Game 153, Mariners at Royals
James Paxton vs. Johnny Cueto, 5:10pm
We’re under ten games to go in 2015, and the M’s technically haven’t been eliminated yet, which is…no, it’s not much of anything, but I suppose it’s better than the LAST time national experts thought the M’s would be contenders. That year, 2010, was one of the most dispiriting campaigns in M’s history, which is saying something. At the other end of the spectrum, Kansas City can clinch the AL West tonight with a win and a Twins loss. I remember when we used to joke that at least the M’s org wasn’t as bad as the Royals or Pirates. Both of those teams are *returning* to the playoffs this year.
Johnny Cueto’s been a rather disappointing pick-up since the Royals traded for him in late July. In 10 starts, he’s gone 2-6 with an ERA over 5 thanks to a very high BABIP. By FIP, he’s been merely average, which still isn’t quite what Dayton Moore thought he was buying, but it’s reason for hope (of a sort). Cueto’s explanation of what’s gone wrong is, at least in part, that catcher Sal Perez kept his glove too high, and this caused him to elevate pitches. After talking with him about it, he pitched quite well, though as Jeff Sullivan noted, he threw the ball *higher* than he did before. It’s not important if Cueto’s explanation was true or not – if Cueto believed it was affecting him, then he was right to say something. Pitching coach Dave Eiland blamed a mechanical issue with Cueto’s delivery – that his front shoulder was flying open. Both explanations are somewhat hard to evaluate, given that no pitcher always hits a catcher’s target and that Cueto’s twisting delivery means his front shoulder goes flying on every pitch. Whatever the real explanation (and it may just be BABIP luck and stranding runners), I can’t imagine Cueto’s the favorite guy in the clubhouse after pointing the finger at Perez.
Cueto throws a four-seam fastball at around 93 and has a great diving change-up that racks up whiffs and strikeouts. This year, he’s missing just as many bats, but batters have really made him pay for mistakes. When he leaves it up, batters have done very well. When he gets it down – which is typically where he wants it – the results have been much better. Given his career-best walk rate, it’s hard to detect command issues, but the results make you wonder – in 10 games, he’s given up 9 HRs, including 7 in two games against Baltimore. Most of the damage has been done by right-handed hitters. The change is still quite effective against lefties, but he’s using it pretty often against righties, and it hasn’t been as successful. There’s nothing really wrong with that approach – it moves somewhat like a splitter, so it shouldn’t have much in the way of platoon splits. The cutter he developed recently has also been a bit spotty. Cueto’s dead-even platoon splits last year have turned into extreme *reverse* splits this year, as his K% is much higher against lefties, while he’s giving up more HRs to righties. His FIP to lefties is 2.83, but to righties it’s 4.13.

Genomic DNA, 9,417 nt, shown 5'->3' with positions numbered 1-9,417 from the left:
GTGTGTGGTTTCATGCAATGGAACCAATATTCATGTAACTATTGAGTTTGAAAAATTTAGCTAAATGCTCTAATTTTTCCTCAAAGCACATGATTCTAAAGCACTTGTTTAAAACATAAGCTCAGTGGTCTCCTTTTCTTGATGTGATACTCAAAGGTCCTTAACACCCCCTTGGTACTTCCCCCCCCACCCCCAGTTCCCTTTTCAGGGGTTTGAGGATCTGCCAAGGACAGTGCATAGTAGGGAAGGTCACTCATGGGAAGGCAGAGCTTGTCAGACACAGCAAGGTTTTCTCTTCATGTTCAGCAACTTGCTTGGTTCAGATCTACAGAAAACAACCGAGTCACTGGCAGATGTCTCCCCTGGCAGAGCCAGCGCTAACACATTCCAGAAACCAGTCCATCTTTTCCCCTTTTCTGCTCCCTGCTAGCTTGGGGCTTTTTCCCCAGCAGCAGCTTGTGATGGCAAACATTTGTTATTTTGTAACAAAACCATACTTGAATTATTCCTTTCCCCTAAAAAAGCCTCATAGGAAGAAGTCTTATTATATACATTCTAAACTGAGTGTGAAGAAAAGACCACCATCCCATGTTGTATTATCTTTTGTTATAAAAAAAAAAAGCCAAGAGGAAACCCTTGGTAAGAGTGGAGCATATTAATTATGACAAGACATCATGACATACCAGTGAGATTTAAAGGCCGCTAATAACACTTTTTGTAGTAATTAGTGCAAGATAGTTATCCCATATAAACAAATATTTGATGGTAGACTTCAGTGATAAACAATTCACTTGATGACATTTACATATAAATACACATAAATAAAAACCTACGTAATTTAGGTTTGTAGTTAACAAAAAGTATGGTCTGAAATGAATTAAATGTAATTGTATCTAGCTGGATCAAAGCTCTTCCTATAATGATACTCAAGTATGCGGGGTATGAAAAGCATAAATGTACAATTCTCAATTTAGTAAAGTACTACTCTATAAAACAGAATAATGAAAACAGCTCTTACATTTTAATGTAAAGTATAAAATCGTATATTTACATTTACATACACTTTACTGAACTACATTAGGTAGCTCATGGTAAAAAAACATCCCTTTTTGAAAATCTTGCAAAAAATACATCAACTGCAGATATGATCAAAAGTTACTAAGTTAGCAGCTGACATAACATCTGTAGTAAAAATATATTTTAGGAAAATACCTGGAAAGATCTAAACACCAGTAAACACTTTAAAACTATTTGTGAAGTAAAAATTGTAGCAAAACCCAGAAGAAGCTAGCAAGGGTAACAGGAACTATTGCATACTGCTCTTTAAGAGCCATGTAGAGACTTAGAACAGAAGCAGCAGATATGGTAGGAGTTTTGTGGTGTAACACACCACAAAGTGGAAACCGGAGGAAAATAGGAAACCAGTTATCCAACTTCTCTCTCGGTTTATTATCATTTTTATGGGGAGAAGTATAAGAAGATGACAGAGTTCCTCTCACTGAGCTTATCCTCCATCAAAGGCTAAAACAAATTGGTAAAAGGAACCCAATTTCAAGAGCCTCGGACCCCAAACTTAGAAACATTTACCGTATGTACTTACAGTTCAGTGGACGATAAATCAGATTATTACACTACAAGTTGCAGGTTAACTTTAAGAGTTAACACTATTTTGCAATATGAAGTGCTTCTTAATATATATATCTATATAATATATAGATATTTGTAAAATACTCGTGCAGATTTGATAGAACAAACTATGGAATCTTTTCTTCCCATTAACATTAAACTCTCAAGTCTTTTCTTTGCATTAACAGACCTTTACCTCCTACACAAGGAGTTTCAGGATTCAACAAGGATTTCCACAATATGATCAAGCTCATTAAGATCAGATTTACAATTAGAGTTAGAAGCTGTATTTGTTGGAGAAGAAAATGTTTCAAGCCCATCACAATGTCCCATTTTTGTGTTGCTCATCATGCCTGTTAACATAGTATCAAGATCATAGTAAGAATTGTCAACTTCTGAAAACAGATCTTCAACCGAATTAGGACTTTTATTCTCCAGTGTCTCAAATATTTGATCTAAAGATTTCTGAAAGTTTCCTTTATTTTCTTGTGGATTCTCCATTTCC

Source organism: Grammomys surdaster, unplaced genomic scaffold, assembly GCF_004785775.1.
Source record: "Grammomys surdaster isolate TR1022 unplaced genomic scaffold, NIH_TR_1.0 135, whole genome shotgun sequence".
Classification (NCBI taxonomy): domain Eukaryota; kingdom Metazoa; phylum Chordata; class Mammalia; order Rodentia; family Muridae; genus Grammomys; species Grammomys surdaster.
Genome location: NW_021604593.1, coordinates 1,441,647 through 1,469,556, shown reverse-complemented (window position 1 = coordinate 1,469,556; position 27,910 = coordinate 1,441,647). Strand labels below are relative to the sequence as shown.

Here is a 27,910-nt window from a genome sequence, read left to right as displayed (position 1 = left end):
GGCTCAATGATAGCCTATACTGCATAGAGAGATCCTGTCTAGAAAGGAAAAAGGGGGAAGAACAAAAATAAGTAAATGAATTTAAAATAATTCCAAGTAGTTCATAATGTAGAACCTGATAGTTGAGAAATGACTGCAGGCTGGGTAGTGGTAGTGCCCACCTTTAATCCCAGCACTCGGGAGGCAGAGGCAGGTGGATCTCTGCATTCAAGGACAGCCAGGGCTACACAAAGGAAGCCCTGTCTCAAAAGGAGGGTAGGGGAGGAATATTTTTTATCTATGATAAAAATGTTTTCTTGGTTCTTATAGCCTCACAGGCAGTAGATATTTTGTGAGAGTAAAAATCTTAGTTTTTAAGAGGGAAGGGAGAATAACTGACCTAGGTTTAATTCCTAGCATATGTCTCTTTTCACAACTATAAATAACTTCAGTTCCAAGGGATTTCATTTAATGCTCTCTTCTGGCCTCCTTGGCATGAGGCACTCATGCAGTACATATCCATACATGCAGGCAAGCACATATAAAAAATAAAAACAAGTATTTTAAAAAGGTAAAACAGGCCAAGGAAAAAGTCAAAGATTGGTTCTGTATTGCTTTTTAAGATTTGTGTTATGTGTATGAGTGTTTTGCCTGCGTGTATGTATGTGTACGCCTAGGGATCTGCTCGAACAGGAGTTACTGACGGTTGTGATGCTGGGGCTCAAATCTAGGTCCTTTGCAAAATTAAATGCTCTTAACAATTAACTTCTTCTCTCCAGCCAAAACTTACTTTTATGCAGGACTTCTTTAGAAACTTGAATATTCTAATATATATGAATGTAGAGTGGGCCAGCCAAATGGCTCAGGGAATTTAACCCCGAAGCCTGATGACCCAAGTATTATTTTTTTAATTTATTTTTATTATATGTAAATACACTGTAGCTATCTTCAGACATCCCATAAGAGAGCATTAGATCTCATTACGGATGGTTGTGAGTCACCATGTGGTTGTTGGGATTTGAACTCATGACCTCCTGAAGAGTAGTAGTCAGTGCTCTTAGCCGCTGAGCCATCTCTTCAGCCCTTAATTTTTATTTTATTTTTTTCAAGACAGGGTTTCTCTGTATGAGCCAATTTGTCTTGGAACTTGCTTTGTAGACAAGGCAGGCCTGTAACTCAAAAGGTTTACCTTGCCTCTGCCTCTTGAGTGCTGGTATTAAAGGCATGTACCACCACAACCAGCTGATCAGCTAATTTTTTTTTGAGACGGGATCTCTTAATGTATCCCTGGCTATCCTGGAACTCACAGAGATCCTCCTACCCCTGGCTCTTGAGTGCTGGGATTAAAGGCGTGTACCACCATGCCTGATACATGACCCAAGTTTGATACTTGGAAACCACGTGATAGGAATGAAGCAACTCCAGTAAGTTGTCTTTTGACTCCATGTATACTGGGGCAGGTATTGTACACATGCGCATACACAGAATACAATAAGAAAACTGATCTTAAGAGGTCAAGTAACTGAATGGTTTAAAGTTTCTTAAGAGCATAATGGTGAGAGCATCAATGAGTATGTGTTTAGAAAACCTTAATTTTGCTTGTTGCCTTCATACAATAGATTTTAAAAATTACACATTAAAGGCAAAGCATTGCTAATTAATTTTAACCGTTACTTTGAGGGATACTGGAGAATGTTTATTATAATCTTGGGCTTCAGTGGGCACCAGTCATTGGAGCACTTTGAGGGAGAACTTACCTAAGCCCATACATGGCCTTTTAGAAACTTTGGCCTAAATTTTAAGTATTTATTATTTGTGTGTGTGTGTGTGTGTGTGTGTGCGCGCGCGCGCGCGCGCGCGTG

Cueto’s not *really* a guy with extreme reverse platoon splits; he’s a guy who’s made a number of bad pitches to righties, and paid a steep price. But it’s also worth considering that he isn’t a true-talent 80% left-on-base guy either. In 2013 and 2014, he put up great ERAs despite solid-but-not-Cy-Young-worthy FIPs thanks to ridiculous BABIPs of .236 and .238. Even with his so-so few months in KC, Cueto’s FIP is right in between in 2013 and 2014 marks; he doesn’t look like a different pitcher at all, it’s just that now his BABIP is a low but not insane .275, his strand rate’s lower and his ERA matches up with his FIP. Still, Cueto had full season BABIPs under .250 three times from 2011-2014, which is kind of incredible for a righty. He’s clearly pitching in front of a better defense now than when he was in Cincinnati, but it may be that Cincinnati knew a lot more about how to position themselves behind him. If that’s true, and I haven’t done any looking for evidence that it is, I wonder if that’s part of what’s going on in the so-called free agent penalty – the observation that players who stay with a team tend to do better than veteran players who sign with a new club.
1: Marte, SS
2: Seager, 3B
3: Cruz, DH
4: Cano, 2B
5: Smith, LF
6: Trumbo, RF
7: Morrison, 1B
8: Miller, CF
9: Sucre, C